The Best Place To Place The Raised Garden Beds

Whether you want to grow lodgings, vegetables or ornamental plants, the garden beds plan must consider the location. Proper planning of your raised garden bed can promote plant growth and ensure that each variety can obtain the required light, water and mature space. Considering the location of the bulge can also reduce pest problems, nutritional deficiencies and reduce your workload.

Plants have very specific requirements, depending on the variety. For example, placing plants in low light places limits growth and productivity. Similarly, placing plants in places where the soil is too wet or too dry can affect overall health. The convex layout needs to consider all plant factors. These can be found on the seed package or on the plant label.

raised garden bed

Convex the position of getting up

The optimal location for a raised garden bed depends on many factors.


Soil porosity
soil texture
Soil nutrient level
Soil pH
Storm dew
Water availability
Previous pest problems
Distance from home
Close to trees

Assessing the site before planning a raised garden bed will help prevent future problems that may endanger plant health, or simply make the care bed difficult. Drawing up a plan is a good start, just like paying attention to the amount of sunshine throughout the day.

Garden bed plan tips

Once you have considered all the factors, you can mitigate some situations. Soil health is a big problem, but it is fairly easy to modify. Low nutrient soils benefit from organic materials or slow release fertilizers. If gravel materials are used before planting, those with poor drainage will have better penetration. Soil pH can be adjusted with lime or sulfur. The soil test will tell you what you need to add to make the soil sweet or acidic. The target soil pH is between 6.0 and 7.0. If the convex layout is far away from the water source, install drip irrigation pipes to wet each plant.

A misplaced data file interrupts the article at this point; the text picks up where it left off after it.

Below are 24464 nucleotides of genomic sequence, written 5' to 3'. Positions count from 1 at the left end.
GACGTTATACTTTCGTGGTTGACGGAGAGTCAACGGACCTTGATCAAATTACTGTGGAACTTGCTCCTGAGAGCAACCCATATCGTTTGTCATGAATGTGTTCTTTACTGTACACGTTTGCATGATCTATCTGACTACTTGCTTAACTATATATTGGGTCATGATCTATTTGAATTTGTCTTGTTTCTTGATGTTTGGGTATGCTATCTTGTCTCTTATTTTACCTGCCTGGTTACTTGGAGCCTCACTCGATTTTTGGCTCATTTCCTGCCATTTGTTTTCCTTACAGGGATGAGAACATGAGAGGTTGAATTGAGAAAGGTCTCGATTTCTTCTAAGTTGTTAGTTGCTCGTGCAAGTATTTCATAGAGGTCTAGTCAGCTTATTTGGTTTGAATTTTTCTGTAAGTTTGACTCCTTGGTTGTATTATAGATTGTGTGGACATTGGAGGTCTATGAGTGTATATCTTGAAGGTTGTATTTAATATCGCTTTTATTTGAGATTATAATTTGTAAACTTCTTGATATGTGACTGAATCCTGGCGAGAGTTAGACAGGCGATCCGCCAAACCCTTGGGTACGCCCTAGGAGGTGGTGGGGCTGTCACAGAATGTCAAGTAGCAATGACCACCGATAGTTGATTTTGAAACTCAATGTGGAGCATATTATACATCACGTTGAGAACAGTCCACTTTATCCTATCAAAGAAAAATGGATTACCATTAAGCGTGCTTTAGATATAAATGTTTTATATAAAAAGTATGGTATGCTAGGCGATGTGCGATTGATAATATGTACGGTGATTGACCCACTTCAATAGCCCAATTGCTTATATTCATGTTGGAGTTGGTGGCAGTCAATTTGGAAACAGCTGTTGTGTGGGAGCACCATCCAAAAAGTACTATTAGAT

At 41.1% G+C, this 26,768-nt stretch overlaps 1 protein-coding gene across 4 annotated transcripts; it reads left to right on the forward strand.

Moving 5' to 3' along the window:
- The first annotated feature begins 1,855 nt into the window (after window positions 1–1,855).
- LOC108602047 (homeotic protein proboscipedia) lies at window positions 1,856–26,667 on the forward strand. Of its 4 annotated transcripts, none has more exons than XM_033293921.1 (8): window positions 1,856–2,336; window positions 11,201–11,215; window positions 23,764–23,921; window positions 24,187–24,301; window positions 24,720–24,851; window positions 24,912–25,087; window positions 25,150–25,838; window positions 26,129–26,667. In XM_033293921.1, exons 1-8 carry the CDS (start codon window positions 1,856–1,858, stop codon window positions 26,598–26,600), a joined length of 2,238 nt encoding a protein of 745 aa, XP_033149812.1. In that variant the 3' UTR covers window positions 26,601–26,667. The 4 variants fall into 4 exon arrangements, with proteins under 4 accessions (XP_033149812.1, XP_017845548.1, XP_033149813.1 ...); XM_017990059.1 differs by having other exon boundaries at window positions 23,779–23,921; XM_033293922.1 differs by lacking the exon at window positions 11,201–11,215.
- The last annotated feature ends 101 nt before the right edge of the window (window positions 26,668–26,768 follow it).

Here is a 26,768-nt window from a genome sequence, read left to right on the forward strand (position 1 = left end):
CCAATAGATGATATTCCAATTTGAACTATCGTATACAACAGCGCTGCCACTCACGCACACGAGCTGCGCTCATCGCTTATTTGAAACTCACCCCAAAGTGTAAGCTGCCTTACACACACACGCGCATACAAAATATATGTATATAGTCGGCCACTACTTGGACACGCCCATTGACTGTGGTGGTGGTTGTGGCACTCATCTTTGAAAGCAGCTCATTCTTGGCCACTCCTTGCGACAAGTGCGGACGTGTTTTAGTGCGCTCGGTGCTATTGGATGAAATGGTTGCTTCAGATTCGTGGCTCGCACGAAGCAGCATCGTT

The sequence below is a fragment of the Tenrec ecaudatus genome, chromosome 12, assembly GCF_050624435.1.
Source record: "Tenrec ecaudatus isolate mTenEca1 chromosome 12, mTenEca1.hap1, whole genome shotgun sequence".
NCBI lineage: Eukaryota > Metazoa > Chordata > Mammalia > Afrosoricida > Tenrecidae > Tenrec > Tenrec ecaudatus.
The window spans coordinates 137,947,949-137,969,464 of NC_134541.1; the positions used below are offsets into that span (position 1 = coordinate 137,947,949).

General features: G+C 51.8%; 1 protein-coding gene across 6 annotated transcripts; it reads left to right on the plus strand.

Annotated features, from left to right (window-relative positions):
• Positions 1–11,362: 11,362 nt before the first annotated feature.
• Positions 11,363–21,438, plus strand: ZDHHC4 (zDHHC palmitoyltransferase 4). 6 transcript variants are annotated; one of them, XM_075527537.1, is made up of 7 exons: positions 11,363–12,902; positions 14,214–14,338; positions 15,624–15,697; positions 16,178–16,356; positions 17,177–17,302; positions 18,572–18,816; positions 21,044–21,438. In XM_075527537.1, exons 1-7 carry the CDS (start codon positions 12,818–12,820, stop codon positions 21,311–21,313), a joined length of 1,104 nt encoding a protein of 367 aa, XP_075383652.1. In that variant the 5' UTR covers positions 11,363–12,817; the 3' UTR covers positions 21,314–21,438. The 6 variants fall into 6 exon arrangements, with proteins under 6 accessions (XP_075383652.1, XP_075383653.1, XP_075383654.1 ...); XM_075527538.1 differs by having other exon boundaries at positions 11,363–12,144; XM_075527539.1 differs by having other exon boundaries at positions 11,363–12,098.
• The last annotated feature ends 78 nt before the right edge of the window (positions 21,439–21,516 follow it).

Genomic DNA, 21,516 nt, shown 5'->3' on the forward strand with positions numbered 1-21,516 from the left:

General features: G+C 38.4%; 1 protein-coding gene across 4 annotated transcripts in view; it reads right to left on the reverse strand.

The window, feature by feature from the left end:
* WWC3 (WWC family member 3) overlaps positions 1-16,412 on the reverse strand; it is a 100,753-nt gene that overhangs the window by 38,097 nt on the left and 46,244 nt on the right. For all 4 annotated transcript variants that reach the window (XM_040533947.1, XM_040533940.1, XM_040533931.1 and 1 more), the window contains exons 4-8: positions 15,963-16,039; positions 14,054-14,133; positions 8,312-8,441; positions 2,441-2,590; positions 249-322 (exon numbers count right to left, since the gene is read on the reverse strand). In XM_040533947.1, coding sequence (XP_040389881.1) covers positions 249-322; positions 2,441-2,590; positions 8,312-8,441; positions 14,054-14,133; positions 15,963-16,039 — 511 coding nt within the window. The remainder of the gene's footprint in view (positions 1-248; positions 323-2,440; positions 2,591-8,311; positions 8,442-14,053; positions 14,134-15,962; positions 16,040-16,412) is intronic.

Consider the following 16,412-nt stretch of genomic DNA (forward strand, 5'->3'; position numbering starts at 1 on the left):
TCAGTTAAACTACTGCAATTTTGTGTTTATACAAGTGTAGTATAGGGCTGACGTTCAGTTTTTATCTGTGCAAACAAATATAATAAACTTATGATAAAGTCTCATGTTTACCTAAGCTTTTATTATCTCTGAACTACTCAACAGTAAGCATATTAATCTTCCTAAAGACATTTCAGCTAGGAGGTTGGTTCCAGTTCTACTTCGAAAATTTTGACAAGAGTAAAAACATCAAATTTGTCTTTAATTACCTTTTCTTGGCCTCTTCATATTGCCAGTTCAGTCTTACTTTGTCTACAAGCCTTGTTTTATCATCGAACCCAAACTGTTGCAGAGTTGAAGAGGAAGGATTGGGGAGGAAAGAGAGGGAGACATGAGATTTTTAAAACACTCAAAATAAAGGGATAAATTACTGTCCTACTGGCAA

raised garden bed

Plan your raised garden bed

After determining the best location for the raised garden bed, it is time to build it. Many gardeners just pile the soil into a rapidly rising bed, but as time goes on, it will usually be eroded, and the locally applied water will roll off the bed. Bordering the bed keeps the soil within the site in some way and helps to retain water. The border need not be gaudy. Items such as old bricks or cement blocks, wood, rocks, or logs are easily available and inexpensive and may not be beautiful. Galvanized steel raised garden bed is a good choice. The open bottom also allows earthworms to enter the bed, and sends the excrement of organic earthworms to plants. This is the best organic fertilizer by far, with enough drainage area. After you make the bed, start to grow!